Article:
Chrysler and Nissan both posted double-digit U.S. sales gains last month, signs of strong August for the industry.
Chrysler's sales leaped 20 percent as the Jeep brand led the automaker to its best August in a dozen years. Nissan reported nearly a 12 percent increase.
The numbers are a sign of a strong month for the industry as dealers sell off 2014 models to make room for new ones. They also demonstrate the accelerating shift of American buyers from cars to higher-sitting crossover SUVs.
Many analysts are predicting flat sales for the month compared with a year ago. But sales in August of 2013 were strong, too. All automakers report U.S. sales figures on Wednesday, and there are signs that the industry could beat analyst expectations.
"August's industry sales results are looking even stronger than anticipated, which is a good sign for the industry," Nissan U.S. sales chief Fred Diaz said in a statement.
Chrysler is predicting that the industry's annual sales rate in August will hit over 17 million light vehicles. The last time that happened was in August of 2006, according to LMC Automotive, an industry consulting firm. Sales had been running at just over 16 million earlier in the year.
Chrysler said it sold 198,378 cars and trucks last month, led once again by the Jeep brand with sales up 49 percent. Jeeps are in a sweet spot as buyers shift from cars to crossover SUVs. Jeep's hottest-selling vehicle was the new Cherokee midsize SUV with nearly 19,000 sales. Ram pickup sales rose 33 percent. Chrysler's car sales fell 3 percent, but truck sales were up 28 percent.
Nissan said it sold 134,388 cars and trucks last month including the Infiniti luxury brand. It was the best August ever for the company. The new Rogue small crossover SUV led the way with a 21 percent sales increase to 21,419.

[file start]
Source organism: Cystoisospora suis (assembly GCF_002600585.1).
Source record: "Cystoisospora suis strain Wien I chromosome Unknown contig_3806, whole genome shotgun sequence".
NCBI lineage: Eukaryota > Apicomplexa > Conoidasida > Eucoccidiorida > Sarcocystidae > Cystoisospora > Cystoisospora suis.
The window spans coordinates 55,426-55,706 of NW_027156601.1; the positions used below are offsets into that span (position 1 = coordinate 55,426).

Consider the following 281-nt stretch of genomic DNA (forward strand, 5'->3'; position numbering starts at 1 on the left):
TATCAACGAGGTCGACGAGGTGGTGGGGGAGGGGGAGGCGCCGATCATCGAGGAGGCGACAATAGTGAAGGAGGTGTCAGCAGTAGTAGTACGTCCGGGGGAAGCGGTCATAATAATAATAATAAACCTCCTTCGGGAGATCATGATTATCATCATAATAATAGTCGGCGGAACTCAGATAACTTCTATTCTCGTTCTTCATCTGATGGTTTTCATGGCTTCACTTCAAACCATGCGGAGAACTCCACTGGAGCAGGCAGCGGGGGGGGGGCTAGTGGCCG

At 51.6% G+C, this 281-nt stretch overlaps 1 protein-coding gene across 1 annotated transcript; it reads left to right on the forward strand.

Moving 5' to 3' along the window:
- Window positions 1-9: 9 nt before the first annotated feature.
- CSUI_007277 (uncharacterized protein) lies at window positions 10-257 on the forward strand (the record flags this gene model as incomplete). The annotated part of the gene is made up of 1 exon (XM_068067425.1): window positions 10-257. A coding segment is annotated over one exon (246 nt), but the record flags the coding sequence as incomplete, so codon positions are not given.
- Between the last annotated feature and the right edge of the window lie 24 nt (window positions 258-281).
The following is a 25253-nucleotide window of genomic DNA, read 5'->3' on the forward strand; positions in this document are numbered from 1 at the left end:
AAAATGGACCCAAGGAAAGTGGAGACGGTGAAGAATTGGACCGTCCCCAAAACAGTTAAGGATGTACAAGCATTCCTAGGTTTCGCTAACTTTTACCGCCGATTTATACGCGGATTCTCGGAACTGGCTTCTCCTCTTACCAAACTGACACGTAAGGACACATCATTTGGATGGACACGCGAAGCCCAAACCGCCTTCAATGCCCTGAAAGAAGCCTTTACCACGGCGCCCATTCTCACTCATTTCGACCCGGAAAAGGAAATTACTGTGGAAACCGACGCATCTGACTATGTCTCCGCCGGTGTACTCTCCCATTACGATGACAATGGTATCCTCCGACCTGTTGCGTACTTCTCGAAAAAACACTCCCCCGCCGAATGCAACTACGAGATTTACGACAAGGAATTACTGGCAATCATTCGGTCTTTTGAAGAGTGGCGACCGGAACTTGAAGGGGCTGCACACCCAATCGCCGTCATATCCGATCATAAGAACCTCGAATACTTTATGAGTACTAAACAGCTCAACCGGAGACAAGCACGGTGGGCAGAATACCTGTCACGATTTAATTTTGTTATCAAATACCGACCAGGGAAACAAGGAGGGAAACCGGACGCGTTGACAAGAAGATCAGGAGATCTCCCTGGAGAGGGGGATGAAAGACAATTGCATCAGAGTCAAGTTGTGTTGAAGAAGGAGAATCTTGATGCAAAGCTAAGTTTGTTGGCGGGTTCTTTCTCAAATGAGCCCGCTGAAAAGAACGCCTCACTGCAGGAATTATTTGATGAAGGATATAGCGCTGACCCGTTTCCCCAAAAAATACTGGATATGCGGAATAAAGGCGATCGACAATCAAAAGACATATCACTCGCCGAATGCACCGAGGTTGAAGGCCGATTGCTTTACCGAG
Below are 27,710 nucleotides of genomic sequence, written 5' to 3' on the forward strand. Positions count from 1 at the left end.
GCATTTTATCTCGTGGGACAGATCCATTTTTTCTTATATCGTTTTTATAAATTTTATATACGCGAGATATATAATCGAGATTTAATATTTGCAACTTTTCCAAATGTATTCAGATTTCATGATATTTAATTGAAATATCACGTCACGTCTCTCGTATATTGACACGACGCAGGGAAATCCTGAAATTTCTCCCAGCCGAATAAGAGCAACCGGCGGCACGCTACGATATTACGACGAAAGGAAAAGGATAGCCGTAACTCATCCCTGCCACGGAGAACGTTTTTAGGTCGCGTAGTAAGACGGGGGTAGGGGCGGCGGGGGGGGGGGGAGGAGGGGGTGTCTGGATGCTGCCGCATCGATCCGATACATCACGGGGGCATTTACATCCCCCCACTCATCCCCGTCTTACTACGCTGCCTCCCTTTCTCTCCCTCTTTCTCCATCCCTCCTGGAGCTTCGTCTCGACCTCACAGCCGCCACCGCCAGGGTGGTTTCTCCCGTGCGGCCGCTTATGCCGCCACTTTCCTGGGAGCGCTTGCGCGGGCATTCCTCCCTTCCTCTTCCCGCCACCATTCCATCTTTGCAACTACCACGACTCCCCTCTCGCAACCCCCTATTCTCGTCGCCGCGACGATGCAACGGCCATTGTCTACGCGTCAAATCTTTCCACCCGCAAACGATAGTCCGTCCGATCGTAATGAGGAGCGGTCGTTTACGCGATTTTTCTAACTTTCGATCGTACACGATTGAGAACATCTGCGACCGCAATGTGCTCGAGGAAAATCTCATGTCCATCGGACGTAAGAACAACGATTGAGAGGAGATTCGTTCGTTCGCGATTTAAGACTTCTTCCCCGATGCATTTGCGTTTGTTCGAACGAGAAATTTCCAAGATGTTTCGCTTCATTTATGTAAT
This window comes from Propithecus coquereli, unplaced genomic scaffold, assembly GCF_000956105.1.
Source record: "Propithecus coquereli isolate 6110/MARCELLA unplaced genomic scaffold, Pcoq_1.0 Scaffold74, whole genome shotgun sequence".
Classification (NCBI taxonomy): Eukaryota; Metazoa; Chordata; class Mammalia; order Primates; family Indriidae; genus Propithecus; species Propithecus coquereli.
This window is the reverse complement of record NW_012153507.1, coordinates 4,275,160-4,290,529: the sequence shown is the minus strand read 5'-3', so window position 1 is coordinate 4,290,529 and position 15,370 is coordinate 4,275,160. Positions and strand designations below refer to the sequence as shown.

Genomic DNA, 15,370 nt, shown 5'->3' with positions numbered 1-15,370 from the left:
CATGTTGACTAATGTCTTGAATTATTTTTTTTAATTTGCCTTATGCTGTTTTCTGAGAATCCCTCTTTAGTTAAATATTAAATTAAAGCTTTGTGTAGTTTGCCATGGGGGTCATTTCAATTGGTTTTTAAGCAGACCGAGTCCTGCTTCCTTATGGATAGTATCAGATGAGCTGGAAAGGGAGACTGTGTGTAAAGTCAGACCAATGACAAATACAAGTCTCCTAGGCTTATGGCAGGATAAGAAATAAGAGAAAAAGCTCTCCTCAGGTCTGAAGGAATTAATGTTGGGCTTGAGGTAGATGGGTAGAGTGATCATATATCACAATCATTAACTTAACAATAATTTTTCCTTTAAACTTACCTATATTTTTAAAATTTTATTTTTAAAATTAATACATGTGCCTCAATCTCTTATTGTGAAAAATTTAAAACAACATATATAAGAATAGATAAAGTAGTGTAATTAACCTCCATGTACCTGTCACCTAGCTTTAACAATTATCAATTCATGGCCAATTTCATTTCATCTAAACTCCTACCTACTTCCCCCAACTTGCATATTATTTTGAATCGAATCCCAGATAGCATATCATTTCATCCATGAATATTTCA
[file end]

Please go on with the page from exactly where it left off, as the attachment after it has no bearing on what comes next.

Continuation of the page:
Industry analysts are expecting August sales to rise over 1.5 million vehicles, up slightly from a year ago despite one more selling day last year.
Sales are expected to get a boost from the Labor Day holiday weekend and end-of-the-model-year deals, especially on small and midsize cars.
Jeff Schuster, executive vice president of forecasting for LMC, said it appears the Labor Day weekend helped the industry with a strong finish to the month.
The sales so far show that shoppers are going more for trucks, including the crossover SUVs. "The combination of low gas prices, a smorgasbord of product choice and attractive (not overly aggressive) pricing is clearly the nudge buyers need to return to trucks," he said.
Crossover SUVs generally are built on car underpinnings, so they're more efficient and maneuverable than the older truck-based SUVs. Gas mileage has improved to the point where many get over 30 mpg on the highway.
Chrysler's big increase, Schuster said, is largely because the Jeep Cherokee wasn't on sale at this time last year.
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